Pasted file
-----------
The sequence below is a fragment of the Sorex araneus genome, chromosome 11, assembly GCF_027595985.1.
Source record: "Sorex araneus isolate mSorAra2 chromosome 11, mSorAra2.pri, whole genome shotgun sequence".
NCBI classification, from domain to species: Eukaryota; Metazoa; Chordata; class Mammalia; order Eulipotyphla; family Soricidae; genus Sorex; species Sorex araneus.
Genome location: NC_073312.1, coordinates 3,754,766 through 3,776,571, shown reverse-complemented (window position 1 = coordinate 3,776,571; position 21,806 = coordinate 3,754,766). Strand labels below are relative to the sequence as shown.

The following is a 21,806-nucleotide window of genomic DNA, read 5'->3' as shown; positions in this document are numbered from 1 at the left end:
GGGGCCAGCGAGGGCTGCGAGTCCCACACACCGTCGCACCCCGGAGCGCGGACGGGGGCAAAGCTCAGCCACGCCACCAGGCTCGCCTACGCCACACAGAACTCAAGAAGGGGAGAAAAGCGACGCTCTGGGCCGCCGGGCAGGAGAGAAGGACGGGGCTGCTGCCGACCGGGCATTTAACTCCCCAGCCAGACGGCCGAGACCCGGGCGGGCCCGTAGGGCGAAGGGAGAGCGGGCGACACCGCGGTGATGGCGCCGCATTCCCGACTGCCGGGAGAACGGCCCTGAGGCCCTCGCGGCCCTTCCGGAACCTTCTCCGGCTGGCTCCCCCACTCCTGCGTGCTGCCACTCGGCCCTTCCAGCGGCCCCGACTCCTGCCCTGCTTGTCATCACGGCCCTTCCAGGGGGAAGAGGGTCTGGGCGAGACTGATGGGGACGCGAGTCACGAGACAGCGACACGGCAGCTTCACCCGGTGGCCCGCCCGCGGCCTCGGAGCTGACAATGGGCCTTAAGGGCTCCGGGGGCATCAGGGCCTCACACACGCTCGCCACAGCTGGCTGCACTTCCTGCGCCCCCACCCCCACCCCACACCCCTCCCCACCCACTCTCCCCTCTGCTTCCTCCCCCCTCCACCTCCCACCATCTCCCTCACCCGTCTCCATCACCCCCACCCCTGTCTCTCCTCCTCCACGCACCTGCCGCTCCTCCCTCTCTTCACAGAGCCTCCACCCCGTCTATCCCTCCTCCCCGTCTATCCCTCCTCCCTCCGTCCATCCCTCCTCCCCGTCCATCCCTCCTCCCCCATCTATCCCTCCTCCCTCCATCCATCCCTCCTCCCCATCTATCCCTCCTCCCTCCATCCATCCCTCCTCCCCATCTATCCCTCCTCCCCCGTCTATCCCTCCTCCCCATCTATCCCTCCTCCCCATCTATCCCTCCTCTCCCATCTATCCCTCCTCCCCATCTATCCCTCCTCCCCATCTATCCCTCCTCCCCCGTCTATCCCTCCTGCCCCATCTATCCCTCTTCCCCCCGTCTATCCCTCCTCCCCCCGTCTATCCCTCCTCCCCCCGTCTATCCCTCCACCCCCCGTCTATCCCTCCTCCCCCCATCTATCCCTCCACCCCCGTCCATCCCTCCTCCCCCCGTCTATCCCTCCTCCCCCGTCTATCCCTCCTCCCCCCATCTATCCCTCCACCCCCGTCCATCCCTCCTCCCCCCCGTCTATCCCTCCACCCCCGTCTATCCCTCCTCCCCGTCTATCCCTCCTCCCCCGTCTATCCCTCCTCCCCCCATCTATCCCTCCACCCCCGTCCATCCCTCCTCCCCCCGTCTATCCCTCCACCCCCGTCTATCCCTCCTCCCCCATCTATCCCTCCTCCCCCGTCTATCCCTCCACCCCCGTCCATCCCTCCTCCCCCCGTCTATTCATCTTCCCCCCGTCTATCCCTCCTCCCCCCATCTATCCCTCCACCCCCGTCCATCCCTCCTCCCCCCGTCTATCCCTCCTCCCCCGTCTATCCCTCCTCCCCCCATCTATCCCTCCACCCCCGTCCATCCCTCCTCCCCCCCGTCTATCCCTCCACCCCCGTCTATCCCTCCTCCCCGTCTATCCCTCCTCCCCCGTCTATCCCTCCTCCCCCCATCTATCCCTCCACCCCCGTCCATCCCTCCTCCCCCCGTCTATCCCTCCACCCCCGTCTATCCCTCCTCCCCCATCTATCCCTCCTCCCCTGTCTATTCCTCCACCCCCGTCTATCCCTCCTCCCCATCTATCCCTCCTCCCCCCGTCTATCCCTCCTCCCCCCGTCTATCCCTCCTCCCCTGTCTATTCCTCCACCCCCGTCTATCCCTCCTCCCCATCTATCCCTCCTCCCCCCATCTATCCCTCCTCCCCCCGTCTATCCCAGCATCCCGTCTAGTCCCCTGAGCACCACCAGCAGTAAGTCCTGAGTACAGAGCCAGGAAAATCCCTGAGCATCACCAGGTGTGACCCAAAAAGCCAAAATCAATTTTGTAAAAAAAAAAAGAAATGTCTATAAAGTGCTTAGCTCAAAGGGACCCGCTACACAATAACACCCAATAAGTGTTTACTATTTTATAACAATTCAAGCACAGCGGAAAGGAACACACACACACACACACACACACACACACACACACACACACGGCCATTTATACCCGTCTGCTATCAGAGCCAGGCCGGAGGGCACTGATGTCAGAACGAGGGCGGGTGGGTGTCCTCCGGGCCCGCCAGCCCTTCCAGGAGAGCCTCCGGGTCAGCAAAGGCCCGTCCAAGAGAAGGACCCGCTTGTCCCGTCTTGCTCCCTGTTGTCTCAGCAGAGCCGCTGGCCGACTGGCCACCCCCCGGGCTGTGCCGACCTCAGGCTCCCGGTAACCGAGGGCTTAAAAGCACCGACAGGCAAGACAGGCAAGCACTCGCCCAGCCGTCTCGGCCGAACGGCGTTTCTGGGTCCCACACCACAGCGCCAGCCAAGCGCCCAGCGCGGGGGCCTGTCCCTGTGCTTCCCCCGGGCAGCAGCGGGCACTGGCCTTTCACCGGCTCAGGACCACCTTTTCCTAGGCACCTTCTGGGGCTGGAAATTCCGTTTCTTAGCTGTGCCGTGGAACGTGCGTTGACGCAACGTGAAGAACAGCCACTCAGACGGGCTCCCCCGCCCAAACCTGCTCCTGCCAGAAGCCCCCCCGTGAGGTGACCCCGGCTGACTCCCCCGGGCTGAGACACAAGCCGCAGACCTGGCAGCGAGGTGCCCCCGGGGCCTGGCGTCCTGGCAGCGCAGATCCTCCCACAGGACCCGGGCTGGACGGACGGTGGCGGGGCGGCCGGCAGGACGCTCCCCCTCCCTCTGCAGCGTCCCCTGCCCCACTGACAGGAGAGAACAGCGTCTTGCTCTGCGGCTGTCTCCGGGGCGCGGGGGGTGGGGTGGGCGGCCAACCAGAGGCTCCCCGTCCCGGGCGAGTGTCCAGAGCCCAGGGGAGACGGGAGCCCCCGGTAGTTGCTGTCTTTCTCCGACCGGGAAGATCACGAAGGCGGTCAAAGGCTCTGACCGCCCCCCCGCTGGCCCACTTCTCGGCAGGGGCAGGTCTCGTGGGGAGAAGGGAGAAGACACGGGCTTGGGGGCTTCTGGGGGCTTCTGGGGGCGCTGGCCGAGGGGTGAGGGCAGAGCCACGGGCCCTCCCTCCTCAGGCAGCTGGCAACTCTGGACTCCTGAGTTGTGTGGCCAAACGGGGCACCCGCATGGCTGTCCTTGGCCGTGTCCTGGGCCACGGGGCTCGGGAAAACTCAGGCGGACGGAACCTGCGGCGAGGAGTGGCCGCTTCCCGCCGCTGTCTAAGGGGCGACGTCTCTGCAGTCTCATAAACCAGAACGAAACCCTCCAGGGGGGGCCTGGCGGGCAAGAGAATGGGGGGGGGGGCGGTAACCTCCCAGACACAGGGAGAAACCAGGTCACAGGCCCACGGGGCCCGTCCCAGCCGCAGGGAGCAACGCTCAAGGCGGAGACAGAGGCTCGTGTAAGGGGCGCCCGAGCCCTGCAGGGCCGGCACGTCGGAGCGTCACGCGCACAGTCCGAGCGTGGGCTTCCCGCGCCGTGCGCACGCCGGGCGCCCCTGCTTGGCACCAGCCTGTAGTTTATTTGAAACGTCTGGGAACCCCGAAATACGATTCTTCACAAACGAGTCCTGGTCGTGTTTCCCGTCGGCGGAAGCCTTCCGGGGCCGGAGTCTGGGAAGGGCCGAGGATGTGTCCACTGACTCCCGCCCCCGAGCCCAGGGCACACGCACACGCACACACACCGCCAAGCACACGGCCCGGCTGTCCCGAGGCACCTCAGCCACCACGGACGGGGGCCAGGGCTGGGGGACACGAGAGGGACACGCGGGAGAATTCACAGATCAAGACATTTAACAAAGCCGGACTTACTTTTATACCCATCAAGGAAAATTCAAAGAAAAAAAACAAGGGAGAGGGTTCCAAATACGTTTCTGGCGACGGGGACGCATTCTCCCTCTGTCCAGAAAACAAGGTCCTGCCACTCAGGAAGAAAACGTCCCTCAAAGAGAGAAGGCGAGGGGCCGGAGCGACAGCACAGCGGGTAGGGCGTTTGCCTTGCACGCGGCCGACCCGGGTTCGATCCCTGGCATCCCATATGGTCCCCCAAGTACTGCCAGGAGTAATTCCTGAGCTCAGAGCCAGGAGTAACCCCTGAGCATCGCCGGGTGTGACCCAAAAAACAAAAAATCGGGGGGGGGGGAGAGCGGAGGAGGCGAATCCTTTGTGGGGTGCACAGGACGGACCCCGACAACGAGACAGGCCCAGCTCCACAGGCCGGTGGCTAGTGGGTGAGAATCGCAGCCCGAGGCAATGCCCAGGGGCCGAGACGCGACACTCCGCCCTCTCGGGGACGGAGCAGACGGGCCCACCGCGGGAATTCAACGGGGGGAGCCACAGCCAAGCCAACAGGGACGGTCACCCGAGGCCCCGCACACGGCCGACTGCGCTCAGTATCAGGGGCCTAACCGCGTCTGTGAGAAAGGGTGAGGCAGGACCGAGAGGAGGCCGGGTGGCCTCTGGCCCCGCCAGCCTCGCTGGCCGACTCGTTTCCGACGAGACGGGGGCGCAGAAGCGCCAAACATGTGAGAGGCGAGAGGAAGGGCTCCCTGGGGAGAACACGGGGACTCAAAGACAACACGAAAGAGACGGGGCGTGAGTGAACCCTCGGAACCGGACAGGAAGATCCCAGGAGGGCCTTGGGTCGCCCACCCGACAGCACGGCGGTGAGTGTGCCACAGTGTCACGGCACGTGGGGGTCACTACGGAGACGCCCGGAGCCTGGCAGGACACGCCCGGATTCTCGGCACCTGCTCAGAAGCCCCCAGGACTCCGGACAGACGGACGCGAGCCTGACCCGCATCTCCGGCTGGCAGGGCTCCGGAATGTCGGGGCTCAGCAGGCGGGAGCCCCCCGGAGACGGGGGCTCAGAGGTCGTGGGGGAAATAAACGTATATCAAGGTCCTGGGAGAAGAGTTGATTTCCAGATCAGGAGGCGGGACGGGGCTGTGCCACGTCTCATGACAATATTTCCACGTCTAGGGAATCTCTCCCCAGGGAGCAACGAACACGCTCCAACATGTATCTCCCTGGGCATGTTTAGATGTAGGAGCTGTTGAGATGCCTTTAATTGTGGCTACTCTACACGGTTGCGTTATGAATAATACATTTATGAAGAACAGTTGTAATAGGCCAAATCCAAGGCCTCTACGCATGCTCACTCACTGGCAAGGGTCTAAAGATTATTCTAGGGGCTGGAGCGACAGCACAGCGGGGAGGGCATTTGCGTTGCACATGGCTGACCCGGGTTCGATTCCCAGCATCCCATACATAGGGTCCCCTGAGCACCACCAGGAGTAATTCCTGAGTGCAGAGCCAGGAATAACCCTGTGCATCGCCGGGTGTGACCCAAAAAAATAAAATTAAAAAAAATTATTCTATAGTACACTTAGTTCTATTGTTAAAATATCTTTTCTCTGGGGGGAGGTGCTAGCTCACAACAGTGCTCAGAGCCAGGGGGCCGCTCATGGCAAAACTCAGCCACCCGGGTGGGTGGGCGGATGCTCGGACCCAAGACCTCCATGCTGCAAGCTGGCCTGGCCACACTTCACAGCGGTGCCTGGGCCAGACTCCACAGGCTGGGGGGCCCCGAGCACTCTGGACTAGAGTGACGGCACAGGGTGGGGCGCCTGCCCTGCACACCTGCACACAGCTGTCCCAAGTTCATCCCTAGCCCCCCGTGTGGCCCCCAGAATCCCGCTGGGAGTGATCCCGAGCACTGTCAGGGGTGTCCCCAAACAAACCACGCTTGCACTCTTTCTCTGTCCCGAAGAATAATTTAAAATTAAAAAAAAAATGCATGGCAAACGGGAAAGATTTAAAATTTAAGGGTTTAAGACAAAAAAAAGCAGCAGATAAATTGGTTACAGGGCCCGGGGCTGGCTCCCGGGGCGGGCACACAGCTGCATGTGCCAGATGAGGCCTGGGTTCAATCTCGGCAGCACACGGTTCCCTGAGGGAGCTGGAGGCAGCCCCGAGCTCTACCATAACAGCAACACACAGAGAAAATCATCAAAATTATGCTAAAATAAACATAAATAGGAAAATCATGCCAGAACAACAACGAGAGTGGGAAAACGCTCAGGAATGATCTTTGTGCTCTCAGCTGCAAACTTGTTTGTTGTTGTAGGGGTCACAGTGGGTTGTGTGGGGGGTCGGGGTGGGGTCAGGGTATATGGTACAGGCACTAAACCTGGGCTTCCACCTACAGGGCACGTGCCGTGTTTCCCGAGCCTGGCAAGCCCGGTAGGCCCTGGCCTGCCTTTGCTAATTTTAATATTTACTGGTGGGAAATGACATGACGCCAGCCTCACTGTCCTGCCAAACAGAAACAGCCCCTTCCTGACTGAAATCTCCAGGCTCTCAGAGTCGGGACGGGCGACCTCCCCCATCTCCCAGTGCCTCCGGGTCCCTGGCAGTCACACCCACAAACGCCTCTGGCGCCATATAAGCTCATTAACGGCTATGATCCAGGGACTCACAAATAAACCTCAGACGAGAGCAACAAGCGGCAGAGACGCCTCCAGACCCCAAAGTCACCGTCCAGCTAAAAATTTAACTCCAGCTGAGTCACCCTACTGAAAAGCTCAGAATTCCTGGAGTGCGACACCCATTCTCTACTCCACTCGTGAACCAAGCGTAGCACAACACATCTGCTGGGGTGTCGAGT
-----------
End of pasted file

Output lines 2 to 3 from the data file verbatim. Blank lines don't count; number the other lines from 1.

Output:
Source record: "Sorex araneus isolate mSorAra2 chromosome 11, mSorAra2.pri, whole genome shotgun sequence".
NCBI classification, from domain to species: Eukaryota; Metazoa; Chordata; class Mammalia; order Eulipotyphla; family Soricidae; genus Sorex; species Sorex araneus.